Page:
Initially, Tom and Mary said they opened their store just to help support the course at Lake Fenwick.
"We didn't think we were going to make money right away," Tom said. "But we got into it to help support Lake Fenwick and try to raise money for the target fund, to put more targets up there. And we ended up liking it so much that we decided that because there wasn't a pro shop anywhere, we should open one up."
"By the end of the first year we had people coming in from all over the world," Mary said. "From Canada and Germany. From Alaska, after we just opened up. They would just come into town and visit."
"We do a very small amount of Internet business, most of it is walk-in-retail business or tournament sales," Tom said.
Tom explained that he and Mary also travel to tournaments and set up a booth to sell their wares. They also get exposure for their store by donating their discs as prizes for amateur tourneys.
Although most of the store’s business comes from seasoned players, Tom and Mary said they are also newbie-friendly.
Getting set up in the sport is a low-cost, low-hassle endeavor, Tom said.
"You need a driver, a mid-range disc and a putter. And you need to learn how to make the disc do what you want to do. Then when you get good, you get the disc that will get that shot you want to accomplish. That's why some of us carry 12 or more discs in our bag. There are so many different angles and ceiling heights and drop offs and hills on the courses. You need to get the disc that will get you that shot."
Although the variations in the discs, the speeds, fades, distances and other flight characteristics are immense, Tom and Mary are there to help.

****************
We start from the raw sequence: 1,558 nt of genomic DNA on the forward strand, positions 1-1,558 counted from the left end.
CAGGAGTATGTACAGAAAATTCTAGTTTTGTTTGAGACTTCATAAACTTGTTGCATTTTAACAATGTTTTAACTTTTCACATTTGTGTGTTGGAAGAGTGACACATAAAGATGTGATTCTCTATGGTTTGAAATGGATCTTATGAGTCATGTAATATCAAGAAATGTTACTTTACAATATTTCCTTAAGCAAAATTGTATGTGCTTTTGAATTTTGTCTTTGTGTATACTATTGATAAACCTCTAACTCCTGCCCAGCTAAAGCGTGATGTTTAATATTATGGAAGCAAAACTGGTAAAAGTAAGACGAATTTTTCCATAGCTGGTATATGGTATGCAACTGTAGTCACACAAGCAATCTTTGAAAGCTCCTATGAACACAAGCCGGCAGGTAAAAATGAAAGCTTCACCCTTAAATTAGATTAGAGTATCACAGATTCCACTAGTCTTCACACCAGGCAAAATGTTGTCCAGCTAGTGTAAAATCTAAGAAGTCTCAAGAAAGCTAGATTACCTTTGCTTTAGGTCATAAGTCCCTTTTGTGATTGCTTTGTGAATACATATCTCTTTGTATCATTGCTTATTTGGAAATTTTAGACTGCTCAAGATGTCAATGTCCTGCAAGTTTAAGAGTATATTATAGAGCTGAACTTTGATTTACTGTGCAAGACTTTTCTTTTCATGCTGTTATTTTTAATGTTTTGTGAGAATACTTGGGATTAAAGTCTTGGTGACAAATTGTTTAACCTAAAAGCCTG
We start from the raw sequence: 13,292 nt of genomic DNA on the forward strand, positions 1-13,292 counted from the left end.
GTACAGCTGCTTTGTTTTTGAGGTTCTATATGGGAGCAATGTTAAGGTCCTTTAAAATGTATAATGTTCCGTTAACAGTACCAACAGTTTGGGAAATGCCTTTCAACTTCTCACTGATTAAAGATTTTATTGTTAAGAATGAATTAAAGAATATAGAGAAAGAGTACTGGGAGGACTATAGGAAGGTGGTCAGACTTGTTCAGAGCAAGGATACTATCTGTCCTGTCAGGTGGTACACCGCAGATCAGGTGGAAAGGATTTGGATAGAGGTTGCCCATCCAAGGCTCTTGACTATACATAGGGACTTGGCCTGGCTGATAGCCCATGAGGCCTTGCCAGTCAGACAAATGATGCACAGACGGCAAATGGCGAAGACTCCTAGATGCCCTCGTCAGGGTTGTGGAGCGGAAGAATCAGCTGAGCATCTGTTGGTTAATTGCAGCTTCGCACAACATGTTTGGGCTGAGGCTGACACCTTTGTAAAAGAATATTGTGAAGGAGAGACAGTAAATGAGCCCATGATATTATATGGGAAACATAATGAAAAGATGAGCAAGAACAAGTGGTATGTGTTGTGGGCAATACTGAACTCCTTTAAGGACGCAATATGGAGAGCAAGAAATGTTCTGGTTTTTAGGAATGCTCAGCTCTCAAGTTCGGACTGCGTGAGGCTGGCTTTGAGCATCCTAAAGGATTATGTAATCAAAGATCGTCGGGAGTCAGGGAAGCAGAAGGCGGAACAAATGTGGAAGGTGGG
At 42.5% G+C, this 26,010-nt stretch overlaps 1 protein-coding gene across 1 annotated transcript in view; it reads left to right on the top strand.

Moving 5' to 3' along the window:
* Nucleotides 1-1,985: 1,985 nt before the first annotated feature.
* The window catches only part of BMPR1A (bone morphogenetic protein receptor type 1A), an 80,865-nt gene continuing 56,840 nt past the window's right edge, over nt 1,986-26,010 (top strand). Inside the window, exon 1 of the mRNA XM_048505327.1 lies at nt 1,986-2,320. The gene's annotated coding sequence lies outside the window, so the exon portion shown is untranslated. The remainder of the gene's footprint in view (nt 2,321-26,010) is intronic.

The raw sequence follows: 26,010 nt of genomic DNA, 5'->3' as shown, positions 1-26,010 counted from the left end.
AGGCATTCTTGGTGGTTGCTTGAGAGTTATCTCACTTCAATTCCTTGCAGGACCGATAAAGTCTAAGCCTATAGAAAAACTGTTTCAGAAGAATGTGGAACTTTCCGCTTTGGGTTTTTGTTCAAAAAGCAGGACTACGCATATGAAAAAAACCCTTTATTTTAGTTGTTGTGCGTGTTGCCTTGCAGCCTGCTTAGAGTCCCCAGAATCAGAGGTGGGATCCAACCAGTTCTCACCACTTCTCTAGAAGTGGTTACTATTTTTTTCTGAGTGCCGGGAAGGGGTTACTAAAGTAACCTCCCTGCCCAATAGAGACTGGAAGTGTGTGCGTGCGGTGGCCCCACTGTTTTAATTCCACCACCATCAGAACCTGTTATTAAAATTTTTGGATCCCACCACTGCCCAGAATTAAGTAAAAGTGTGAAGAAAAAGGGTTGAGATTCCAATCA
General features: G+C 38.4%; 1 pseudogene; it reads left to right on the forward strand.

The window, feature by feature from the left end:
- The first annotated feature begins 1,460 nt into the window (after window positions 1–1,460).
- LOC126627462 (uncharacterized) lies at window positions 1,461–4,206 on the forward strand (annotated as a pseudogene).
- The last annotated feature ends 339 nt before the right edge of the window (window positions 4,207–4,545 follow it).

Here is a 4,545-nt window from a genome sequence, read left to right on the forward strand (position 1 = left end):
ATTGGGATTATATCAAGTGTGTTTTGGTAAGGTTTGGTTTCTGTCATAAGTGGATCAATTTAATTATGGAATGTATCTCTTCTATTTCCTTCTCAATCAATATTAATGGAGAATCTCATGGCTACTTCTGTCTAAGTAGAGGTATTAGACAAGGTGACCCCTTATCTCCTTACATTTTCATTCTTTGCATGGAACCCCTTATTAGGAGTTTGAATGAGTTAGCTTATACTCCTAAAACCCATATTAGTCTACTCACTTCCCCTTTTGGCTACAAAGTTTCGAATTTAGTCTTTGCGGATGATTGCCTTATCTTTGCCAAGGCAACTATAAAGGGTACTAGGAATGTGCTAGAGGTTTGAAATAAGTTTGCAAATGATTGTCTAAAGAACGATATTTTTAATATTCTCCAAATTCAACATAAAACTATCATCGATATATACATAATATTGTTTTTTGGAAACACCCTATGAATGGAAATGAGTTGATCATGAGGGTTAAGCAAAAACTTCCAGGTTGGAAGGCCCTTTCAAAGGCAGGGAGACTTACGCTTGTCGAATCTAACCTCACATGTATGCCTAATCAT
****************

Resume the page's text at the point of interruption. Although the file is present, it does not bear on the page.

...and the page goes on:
"When they come in here, before they leave, especially if they're a newbie, I show them how to hold it, how to throw it and how to snap it," Mary said.
Currently, Tom said, there are several courses in the area, including Lake Fenwick, the White River course at Game Farm Park in Auburn, Riverside Park in Sumner and one at SeaTac Park in SeaTac, as well as a few in the works, like a possible course in Bonney Lake.
In addition to keeping busy promoting the sport and their store, the Bontempos said they also spend a lot of time helping to maintain the courses they play.
"The reason it's free is because over the years volunteers have worked to build these courses," he said. "They've worked with the cities and counties, or whoever owns the property, to build this course and maintain it. How can the city or county charge for something when they're not even putting in money or effort to take care of it? That's why it's free, because those of us that have the passion moving us keep maintaining and building new courses."
Tom said he usually doesn’t have to sell the sport to anyone because most people who stop in are already familiar with it. But he thinks the health aspects of the sport as an activity are a selling point.
"You just get out there and start playing, it's good for you and good exercise," he said. "Better than playing golf with a cart."Contact Auburn Reporter Sports Reporter Shawn Skager at firstname.lastname@example.org or (253) 833-0218, ext. 5054.